Date of Conferral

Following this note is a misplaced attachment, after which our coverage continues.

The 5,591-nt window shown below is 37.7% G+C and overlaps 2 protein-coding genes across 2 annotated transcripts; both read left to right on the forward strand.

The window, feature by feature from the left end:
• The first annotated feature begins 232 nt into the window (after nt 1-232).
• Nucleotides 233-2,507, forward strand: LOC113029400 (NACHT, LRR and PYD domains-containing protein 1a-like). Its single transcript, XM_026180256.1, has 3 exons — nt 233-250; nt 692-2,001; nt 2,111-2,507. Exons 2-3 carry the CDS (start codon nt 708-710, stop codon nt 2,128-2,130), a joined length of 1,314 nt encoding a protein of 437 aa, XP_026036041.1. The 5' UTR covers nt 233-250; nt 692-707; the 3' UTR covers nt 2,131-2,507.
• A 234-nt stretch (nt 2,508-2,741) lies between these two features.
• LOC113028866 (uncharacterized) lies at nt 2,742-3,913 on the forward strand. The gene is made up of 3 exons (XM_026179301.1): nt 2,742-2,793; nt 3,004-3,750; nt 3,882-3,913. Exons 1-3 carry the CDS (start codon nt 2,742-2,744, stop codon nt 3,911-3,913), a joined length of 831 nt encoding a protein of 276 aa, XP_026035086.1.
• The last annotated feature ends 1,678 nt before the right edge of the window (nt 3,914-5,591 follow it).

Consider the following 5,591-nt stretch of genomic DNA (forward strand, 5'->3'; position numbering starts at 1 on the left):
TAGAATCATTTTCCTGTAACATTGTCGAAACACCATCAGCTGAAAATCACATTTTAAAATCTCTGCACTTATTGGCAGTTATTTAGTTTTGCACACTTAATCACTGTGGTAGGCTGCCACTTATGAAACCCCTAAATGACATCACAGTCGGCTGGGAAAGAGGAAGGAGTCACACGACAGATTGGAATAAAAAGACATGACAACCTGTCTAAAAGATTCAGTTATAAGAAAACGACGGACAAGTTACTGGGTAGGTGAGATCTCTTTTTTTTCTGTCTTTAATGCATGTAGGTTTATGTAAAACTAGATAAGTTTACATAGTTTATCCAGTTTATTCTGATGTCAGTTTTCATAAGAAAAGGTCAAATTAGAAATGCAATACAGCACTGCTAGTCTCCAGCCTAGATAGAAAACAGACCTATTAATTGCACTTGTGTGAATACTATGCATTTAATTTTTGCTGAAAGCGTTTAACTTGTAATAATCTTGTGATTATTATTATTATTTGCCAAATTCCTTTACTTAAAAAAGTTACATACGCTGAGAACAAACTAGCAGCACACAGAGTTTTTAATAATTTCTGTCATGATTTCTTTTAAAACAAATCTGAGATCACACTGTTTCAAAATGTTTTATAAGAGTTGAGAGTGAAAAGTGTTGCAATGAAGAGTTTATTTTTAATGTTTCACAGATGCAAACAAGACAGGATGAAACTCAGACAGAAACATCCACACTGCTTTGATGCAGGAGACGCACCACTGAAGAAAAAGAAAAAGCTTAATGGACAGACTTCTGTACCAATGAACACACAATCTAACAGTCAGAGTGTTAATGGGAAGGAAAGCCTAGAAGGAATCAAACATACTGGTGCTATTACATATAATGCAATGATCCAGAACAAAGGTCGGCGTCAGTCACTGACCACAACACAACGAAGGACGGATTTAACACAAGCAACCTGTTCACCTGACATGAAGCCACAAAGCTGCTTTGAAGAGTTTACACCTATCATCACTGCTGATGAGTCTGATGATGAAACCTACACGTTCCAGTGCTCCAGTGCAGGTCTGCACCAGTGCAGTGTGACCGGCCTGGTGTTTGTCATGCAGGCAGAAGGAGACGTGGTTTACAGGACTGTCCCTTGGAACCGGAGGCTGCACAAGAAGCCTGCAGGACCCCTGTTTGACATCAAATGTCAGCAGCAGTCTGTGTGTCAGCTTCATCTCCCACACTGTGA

Many school-aged children fear certain animals. Fear tends to make children worry and exhibit anxious behaviors, and this can negatively affect many aspects of their lives. Rachman (1977) speculated that some children might acquire fear through receiving negative verbal information. Few studies have examined whether positive verbal information can influence children's fear beliefs about bats. Based on Rachman's Theory on the Acquisition of Fear Behaviors this experimental research study examined whether positive verbal information might relate to decreasing fears about bats. One hundred and seventy-two participants in Grades 2 through 4 completed the Fear Beliefs Questionnaire (FBQ) and the Bat Attitude Questionnaire (BAQ) and then were randomized to either a positive verbal information treatment group or a control group. Both fear and bat attitude measures were administered to 2 groups of children across 3 time intervals. During Time 1, both groups filled out the FBQ and BAQ. Group 1 then received positive verbal information while Group 2 completed a maze. During Time 2, both groups again completed the FBQ and BAQ. One day later, Group 2 received the positive verbal information, and during Time 3, both groups again completed the FBQ and BAQ. MANCOVA results revealed a difference between FBQ and BAQ scores for both groups across all times. Group 1 showed no significant difference in FBQ and BAQ scores following positive information, and Group 2 only showed a significant difference in BAQ scores. The results of this study may have implications for social change in clinical practice with children experiencing fear of animals. This experimental study suggests that psychoeducational programs and psychotherapy addressing fears in children could be enhanced with the use of positive verbal information.